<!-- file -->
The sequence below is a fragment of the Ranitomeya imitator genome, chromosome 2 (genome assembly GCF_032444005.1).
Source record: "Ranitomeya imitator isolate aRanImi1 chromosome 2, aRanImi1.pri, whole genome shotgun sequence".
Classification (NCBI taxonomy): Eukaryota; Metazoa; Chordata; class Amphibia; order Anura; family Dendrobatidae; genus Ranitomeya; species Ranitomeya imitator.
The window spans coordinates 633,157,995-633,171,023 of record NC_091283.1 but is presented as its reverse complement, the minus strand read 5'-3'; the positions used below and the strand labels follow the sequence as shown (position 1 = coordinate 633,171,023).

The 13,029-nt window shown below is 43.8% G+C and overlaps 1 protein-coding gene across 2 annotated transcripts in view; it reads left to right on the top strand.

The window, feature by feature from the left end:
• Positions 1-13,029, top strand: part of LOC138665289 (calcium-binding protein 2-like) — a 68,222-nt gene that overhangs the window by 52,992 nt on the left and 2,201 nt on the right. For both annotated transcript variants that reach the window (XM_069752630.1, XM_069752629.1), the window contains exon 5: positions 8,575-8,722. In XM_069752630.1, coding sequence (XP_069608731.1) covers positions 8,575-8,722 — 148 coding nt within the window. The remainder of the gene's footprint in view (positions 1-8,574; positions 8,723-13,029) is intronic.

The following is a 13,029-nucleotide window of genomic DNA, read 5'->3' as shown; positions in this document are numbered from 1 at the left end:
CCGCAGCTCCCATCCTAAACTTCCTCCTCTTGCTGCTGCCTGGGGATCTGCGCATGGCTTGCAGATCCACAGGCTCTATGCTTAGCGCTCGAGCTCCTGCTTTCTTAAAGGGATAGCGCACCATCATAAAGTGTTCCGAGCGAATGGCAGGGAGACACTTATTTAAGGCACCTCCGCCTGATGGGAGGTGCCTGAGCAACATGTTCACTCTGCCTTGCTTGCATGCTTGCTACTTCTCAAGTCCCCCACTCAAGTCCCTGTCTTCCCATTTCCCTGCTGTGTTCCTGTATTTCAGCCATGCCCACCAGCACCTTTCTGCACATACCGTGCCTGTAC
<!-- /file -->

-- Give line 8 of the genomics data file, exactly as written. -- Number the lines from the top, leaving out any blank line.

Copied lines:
The following is a 13,029-nucleotide window of genomic DNA, read 5'->3' as shown; positions in this document are numbered from 1 at the left end: